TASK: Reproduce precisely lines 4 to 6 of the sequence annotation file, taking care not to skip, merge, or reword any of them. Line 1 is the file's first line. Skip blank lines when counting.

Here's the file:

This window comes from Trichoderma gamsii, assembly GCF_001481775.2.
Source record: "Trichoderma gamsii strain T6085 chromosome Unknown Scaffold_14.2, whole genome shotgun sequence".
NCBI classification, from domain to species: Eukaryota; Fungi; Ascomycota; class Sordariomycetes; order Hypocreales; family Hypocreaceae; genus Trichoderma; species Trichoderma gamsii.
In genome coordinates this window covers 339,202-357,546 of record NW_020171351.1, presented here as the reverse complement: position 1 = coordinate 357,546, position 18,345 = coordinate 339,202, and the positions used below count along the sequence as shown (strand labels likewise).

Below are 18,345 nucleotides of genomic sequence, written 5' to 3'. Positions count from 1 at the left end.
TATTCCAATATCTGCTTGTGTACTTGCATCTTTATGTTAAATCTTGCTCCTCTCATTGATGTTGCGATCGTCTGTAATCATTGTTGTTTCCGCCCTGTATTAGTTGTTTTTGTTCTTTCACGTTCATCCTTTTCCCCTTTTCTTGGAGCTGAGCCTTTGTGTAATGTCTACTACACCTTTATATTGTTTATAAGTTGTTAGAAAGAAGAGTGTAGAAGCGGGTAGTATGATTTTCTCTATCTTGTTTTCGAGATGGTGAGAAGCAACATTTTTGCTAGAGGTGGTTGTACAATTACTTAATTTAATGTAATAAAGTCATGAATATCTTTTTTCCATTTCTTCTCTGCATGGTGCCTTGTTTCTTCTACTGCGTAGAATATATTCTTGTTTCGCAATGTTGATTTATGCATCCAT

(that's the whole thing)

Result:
In genome coordinates this window covers 339,202-357,546 of record NW_020171351.1, presented here as the reverse complement: position 1 = coordinate 357,546, position 18,345 = coordinate 339,202, and the positions used below count along the sequence as shown (strand labels likewise).

Below are 18,345 nucleotides of genomic sequence, written 5' to 3'. Positions count from 1 at the left end.
TATTCCAATATCTGCTTGTGTACTTGCATCTTTATGTTAAATCTTGCTCCTCTCATTGATGTTGCGATCGTCTGTAATCATTGTTGTTTCCGCCCTGTATTAGTTGTTTTTGTTCTTTCACGTTCATCCTTTTCCCCTTTTCTTGGAGCTGAGCCTTTGTGTAATGTCTACTACACCTTTATATTGTTTATAAGTTGTTAGAAAGAAGAGTGTAGAAGCGGGTAGTATGATTTTCTCTATCTTGTTTTCGAGATGGTGAGAAGCAACATTTTTGCTAGAGGTGGTTGTACAATTACTTAATTTAATGTAATAAAGTCATGAATATCTTTTTTCCATTTCTTCTCTGCATGGTGCCTTGTTTCTTCTACTGCGTAGAATATATTCTTGTTTCGCAATGTTGATTTATGCATCCAT